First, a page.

The Minority Patient and their views on what is hospice or end of life care has varying views but many people of color do not share the value of individualism that is central in mainstream American culture. The individual therefore may not be considered autonomous and separate from the family, and the family may be regarded as more important than the individual. Cultural definitions of family also may differ from the traditional American concept of the nuclear family; they may encompass a large extended network. This is why the answer to what is hospice care continues to be a complex issue in the minority communities.

African American culture places a strong value on the collective, values“community” as a good in itself, and believes in honoring members of their
immediate community, especially the family. The family bonds that dominate the African American culture often are used as a protective measure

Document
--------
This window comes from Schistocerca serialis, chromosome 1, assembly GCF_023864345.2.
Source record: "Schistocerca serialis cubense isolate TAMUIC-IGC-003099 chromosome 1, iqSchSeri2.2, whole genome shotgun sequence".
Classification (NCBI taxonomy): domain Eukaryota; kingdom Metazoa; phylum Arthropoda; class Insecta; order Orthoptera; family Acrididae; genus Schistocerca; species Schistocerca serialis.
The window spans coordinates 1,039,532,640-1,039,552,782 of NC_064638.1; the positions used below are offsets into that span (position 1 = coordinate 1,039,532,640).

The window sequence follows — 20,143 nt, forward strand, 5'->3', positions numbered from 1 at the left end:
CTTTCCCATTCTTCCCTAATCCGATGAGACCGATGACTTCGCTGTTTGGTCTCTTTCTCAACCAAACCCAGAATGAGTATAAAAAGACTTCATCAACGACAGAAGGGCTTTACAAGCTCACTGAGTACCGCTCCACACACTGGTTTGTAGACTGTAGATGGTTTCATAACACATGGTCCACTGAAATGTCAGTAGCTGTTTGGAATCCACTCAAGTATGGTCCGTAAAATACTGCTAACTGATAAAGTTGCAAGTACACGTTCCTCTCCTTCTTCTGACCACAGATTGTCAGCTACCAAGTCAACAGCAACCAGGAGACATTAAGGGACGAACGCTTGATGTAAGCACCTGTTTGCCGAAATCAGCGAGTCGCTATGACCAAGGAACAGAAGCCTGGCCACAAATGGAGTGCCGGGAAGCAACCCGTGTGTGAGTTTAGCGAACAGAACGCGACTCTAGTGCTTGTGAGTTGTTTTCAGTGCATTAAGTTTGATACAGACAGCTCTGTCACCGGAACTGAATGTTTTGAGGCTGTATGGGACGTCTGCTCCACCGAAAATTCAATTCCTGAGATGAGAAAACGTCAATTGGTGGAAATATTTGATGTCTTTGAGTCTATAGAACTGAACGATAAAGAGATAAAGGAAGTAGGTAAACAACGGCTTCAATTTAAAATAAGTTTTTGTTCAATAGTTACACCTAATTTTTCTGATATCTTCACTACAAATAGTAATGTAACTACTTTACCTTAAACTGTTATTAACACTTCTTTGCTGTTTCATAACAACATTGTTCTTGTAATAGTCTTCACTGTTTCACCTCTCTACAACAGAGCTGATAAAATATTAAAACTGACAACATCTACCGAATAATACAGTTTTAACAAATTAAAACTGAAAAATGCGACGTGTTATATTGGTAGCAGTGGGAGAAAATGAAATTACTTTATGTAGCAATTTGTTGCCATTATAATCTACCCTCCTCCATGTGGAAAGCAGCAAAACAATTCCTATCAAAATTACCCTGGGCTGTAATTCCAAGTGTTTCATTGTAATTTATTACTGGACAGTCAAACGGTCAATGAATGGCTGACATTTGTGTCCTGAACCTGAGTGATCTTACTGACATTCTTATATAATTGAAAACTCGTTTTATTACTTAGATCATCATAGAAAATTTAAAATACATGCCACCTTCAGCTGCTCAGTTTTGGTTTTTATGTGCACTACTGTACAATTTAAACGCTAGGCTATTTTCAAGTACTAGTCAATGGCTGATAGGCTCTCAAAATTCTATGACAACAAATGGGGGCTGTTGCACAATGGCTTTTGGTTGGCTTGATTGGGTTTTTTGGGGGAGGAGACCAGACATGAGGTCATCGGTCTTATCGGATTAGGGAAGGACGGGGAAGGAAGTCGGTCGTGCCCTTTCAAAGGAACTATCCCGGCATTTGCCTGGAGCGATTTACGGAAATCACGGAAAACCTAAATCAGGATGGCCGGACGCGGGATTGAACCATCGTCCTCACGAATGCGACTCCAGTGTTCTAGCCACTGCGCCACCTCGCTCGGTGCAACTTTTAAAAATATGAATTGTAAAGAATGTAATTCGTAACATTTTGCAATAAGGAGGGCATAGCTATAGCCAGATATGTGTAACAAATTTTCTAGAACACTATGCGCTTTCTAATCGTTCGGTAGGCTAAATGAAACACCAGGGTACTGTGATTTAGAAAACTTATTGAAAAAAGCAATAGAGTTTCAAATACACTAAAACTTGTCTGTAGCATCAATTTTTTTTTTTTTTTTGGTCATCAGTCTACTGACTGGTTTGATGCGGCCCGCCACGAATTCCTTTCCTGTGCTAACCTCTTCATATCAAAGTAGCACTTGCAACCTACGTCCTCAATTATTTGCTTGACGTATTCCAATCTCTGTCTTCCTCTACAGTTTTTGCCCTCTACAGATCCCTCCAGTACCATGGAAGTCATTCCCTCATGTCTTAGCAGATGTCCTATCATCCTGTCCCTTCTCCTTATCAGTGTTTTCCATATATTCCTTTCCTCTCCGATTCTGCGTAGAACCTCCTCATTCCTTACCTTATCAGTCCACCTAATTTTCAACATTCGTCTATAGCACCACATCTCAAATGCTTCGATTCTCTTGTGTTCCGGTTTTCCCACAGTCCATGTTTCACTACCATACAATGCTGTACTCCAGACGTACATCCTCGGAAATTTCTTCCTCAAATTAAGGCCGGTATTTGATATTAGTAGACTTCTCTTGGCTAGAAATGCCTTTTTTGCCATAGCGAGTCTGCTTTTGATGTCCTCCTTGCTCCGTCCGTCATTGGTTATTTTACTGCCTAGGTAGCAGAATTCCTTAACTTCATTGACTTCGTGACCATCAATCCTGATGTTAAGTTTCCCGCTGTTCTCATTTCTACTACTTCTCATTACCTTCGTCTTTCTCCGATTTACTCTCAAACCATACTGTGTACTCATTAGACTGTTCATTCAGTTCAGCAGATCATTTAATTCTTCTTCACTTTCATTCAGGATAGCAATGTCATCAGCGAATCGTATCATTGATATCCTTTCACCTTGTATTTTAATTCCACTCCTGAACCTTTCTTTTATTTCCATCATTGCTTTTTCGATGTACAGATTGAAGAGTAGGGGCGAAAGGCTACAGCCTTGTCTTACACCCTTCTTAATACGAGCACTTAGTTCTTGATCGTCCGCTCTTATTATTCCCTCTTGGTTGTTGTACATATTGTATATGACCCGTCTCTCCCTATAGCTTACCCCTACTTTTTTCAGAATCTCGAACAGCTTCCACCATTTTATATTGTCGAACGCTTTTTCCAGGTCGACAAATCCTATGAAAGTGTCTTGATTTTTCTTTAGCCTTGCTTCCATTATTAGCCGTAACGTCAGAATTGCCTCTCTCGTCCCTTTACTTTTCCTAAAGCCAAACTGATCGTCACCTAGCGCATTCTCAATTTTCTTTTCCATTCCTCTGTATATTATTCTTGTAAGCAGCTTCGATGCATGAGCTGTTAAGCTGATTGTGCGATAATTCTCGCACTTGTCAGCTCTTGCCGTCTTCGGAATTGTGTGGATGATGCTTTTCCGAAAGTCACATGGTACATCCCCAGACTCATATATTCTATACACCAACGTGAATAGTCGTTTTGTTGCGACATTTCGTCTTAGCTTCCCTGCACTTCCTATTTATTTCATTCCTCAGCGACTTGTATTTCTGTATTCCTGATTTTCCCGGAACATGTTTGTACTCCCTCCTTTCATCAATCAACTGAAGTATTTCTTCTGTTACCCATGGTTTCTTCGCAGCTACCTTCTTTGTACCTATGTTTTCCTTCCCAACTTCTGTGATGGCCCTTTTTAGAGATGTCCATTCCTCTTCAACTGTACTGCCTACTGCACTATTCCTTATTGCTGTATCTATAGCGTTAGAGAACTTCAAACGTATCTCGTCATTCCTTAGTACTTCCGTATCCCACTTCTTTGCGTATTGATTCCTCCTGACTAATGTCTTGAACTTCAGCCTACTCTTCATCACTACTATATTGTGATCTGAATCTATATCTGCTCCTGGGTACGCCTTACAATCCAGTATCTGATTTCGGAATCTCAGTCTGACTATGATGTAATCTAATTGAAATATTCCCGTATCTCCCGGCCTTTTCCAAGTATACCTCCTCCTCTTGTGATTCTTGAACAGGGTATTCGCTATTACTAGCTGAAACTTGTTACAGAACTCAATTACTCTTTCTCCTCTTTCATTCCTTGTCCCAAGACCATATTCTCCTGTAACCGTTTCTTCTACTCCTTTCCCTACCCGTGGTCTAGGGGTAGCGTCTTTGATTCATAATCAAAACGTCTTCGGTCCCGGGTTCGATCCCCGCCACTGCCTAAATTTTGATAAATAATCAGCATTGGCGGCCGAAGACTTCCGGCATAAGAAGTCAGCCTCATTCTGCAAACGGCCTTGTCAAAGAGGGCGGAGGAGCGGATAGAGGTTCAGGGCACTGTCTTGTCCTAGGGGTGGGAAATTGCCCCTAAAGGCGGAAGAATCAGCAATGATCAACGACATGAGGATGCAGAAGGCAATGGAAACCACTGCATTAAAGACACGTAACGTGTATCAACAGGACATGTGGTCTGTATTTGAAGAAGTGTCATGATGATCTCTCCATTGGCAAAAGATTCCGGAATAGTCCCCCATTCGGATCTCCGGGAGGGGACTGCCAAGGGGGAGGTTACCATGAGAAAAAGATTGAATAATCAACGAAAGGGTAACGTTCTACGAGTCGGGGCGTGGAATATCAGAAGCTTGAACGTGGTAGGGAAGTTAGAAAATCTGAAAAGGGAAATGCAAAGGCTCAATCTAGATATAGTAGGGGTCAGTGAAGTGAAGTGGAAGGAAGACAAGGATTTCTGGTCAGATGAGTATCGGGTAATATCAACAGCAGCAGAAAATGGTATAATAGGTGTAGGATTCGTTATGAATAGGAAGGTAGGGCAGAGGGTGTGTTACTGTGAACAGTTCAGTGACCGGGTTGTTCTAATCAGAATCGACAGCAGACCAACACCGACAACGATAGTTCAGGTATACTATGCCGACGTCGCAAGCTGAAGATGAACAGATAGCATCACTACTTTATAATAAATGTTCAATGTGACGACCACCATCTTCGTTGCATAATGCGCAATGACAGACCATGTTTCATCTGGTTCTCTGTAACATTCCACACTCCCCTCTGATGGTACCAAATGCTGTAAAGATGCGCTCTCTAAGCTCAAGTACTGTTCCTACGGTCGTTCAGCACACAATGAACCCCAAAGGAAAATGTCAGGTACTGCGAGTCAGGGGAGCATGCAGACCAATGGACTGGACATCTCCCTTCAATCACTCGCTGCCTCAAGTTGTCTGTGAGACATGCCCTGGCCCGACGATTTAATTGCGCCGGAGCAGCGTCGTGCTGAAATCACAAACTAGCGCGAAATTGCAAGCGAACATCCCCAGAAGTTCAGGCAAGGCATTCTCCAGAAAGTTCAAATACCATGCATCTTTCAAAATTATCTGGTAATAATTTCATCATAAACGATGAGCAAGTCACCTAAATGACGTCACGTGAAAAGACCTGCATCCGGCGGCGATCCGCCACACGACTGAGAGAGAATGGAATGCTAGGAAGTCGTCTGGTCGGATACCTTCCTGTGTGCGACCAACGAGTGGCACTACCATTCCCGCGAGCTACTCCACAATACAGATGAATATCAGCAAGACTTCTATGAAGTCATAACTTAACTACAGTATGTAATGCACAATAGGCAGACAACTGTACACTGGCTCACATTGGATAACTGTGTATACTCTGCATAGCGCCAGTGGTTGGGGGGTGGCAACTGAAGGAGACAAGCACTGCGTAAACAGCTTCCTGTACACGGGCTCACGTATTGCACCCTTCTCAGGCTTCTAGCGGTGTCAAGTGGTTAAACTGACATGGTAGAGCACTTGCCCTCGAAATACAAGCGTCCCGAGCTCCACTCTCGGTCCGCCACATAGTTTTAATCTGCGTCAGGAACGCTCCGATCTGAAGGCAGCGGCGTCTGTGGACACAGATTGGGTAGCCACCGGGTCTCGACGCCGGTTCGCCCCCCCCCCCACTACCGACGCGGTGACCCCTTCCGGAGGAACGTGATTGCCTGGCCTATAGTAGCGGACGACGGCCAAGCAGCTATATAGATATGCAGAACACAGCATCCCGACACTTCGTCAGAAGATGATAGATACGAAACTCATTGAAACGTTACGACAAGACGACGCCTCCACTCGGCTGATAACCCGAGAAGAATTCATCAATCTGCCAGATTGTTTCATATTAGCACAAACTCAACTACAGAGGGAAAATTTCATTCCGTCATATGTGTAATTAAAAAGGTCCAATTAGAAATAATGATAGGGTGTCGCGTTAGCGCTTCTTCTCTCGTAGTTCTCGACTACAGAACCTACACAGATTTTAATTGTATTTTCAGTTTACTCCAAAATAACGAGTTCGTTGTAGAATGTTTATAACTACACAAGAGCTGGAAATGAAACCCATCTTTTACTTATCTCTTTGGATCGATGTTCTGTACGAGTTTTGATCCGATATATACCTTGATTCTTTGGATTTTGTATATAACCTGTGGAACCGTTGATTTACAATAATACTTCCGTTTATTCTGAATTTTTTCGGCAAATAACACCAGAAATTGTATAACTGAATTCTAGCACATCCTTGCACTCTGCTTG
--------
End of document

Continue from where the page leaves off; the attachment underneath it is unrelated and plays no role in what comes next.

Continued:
against outside forces. Caring for the sick and dying at home is a long- standing tradition among African Americans. Relatives come from other locales to help. Friends, neighbors, and the religious community also participate in providing care and support to dying patients and families. Terms such as what is hospice home care, what is hospice, respite care, and volunteerism are never used to describe these services. African American families feel a strong sense of obligation to gather at the time of death.

What is Hospice in the Hispanic Population?